I have a very rich fantasy life. No, not that kind. The kind where I hang on to this idea of what my life will be like shortly, with just a few adjustments. In that life, I do yoga regularly (therefore, in that life I’m also substantially thinner), I walk the dogs, I rescue more dogs, I eat right, I’m mostly in Paso Robles, I blog regularly while also writing my next book (writing daily, of course, this is a fantasy after all), I stay in touch with my family and friends, and I do  volunteer work (see: rescue more dogs above). It’s a beautiful life. IMG_4557

That’s not my real life.

Sigh. No sooner did I say I’d be back to blogging regularly (which is sort of warm up for me when I need to be writing “book stuff”), than real life came bulldozing through, knocking fantasy life aside and demanding my immediate attention or destruction was imminent. I’m a lawyer. You may remember that (I forget too, sometimes). I practice estate planning (yes, yes, death and taxes…you remember my joke in The Dog Lived, right?). I don’t regularly have emergencies in that practice. But when someone gets diagnosed with a terminal illness, or dies, or when concerns about Alzheimer’s or dementia in a client pop up, we get busy. And lately, man oh man, lately it’s been bad. Aging is not for sissies. And cancer? Cancer can go eff itself!255

I recently learned of the passing of one of the women I went to India with–she’s the second of my group of twelve to pass away. Joanne was my suite mate, and, for those of you who have read “The Dogs Were Rescued (and So Was I)”, she was the one I tried to switch places with so she could go to Mother Teresa’s, the one who was stage IV and still helped me with my grief over Seamus, the one who took a “mental health” day with me (we went shopping), and one who leaves behind a young adult daughter. Rest in peace, Joanne– and say hello to Melissa for us.  

I also have so many clients dealing with so many (literally) life and death issues right now, it’s got me working like crazy and well, thinking a lot too. These clients know the end is near and we’re looking at doing some charitable gifts as well as straightening out their final gifts to family and friends. It’s sobering. Looking at your will and trust when you know that’s really it–this is no longer a hypothetical exercise that we can change later–that’s a difficult thing. It takes time and it takes careful consideration. Because in the end, we’re talking about their legacy. What will they have left behind? How will they be remembered? Who will they have taken care of? And of course, I’m seeing my clients evaluate their lives, and spend their last days with who or what is most important to them. 216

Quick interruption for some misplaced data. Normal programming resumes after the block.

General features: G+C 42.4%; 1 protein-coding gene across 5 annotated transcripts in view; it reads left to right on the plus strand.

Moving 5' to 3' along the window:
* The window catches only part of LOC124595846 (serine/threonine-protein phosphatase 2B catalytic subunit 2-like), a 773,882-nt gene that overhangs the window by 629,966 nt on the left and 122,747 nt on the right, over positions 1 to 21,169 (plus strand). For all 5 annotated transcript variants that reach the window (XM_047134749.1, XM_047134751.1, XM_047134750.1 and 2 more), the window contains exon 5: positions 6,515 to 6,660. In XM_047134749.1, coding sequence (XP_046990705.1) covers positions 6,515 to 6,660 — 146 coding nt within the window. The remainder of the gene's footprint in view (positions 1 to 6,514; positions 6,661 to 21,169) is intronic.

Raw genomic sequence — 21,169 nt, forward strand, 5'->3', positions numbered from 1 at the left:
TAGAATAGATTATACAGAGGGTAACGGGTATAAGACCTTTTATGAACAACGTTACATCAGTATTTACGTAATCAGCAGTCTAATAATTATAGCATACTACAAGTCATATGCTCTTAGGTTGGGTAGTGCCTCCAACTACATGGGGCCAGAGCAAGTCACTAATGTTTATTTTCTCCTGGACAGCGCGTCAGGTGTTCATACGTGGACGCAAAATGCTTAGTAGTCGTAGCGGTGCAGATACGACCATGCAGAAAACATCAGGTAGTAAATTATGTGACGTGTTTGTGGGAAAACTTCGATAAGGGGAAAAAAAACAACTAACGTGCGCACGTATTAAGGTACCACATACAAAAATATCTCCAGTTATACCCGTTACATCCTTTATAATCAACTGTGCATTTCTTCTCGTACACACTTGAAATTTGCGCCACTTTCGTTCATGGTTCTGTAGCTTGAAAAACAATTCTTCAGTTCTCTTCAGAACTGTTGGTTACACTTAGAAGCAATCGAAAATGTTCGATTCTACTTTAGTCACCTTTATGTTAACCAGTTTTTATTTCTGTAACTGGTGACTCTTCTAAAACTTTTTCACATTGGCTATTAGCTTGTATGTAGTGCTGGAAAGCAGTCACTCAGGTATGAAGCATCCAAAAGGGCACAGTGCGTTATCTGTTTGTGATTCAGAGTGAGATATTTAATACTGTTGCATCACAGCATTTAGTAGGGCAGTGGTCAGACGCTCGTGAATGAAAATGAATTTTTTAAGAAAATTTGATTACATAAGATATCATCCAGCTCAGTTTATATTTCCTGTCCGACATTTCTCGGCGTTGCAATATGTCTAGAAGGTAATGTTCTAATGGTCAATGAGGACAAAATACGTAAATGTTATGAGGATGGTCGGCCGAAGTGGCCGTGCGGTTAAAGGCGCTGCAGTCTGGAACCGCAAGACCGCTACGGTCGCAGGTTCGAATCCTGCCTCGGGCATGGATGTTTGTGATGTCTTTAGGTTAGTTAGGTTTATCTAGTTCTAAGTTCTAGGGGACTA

Gets you thinking doesn’t it? About your own legacy? About how short life is? Right, right, I’m a cancer survivor. I’ve had those thoughts before. And because of all we’ve been through, Chris and I really started focusing on our Paso Robles dream a few years ago. I opened an office in Paso, Chris centered his business in Paso, and we’ve been moving along, with occasional distractions, but moving in that direction. These past two months of crazy busy work, was a good reminder though, of the importance of following those dreams– not letting “real life” push the fantasy life completely out of focus. Ironically (? wait…is it ironic? Isn’t it? Checking in with Alanis), it was nearly two months ago that Chris and I actually rented a townhouse in Paso Robles and began living there part time. My next blog post (which turns out is this one), was going to be giving you an update on that– with photos even! But, real life got in the way. 

Soon though (she promises, ever so earnestly), I shall do that. Sharing the fantasy life helps me think it might be “real life” one day. 

In the meantime, tell me– How’s your real life going? And what’s in your fantasy life? Because it’s not just me, is it?